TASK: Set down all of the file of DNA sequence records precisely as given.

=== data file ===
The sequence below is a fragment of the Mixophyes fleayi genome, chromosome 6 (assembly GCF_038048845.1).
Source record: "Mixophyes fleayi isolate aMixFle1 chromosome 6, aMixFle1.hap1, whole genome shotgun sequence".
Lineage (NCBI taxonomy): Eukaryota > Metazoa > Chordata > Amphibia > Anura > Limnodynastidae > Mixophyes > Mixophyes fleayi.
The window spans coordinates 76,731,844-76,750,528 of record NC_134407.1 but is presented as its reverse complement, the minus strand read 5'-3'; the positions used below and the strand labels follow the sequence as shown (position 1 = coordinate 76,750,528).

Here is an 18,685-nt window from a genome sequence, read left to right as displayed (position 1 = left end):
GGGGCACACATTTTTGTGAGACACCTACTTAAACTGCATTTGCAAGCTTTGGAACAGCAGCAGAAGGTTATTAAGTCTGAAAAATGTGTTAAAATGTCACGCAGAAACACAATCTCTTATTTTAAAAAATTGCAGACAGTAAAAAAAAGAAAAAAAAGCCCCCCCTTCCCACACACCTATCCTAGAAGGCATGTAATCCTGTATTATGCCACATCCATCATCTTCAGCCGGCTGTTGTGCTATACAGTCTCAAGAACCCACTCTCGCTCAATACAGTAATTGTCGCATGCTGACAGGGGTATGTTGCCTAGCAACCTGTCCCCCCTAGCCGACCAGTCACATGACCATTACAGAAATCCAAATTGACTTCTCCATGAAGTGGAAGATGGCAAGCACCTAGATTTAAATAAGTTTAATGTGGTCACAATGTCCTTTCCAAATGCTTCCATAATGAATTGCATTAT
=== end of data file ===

The sequence below is a fragment of the Mixophyes fleayi genome, chromosome 6 (assembly GCF_038048845.1).
Source record: "Mixophyes fleayi isolate aMixFle1 chromosome 6, aMixFle1.hap1, whole genome shotgun sequence".
Lineage (NCBI taxonomy): Eukaryota > Metazoa > Chordata > Amphibia > Anura > Limnodynastidae > Mixophyes > Mixophyes fleayi.
The window spans coordinates 76,731,844-76,750,528 of record NC_134407.1 but is presented as its reverse complement, the minus strand read 5'-3'; the positions used below and the strand labels follow the sequence as shown (position 1 = coordinate 76,750,528).

Here is an 18,685-nt window from a genome sequence, read left to right as displayed (position 1 = left end):
GGGGCACACATTTTTGTGAGACACCTACTTAAACTGCATTTGCAAGCTTTGGAACAGCAGCAGAAGGTTATTAAGTCTGAAAAATGTGTTAAAATGTCACGCAGAAACACAATCTCTTATTTTAAAAAATTGCAGACAGTAAAAAAAAGAAAAAAAAGCCCCCCCTTCCCACACACCTATCCTAGAAGGCATGTAATCCTGTATTATGCCACATCCATCATCTTCAGCCGGCTGTTGTGCTATACAGTCTCAAGAACCCACTCTCGCTCAATACAGTAATTGTCGCATGCTGACAGGGGTATGTTGCCTAGCAACCTGTCCCCCCTAGCCGACCAGTCACATGACCATTACAGAAATCCAAATTGACTTCTCCATGAAGTGGAAGATGGCAAGCACCTAGATTTAAATAAGTTTAATGTGGTCACAATGTCCTTTCCAAATGCTTCCATAATGAATTGCATTAT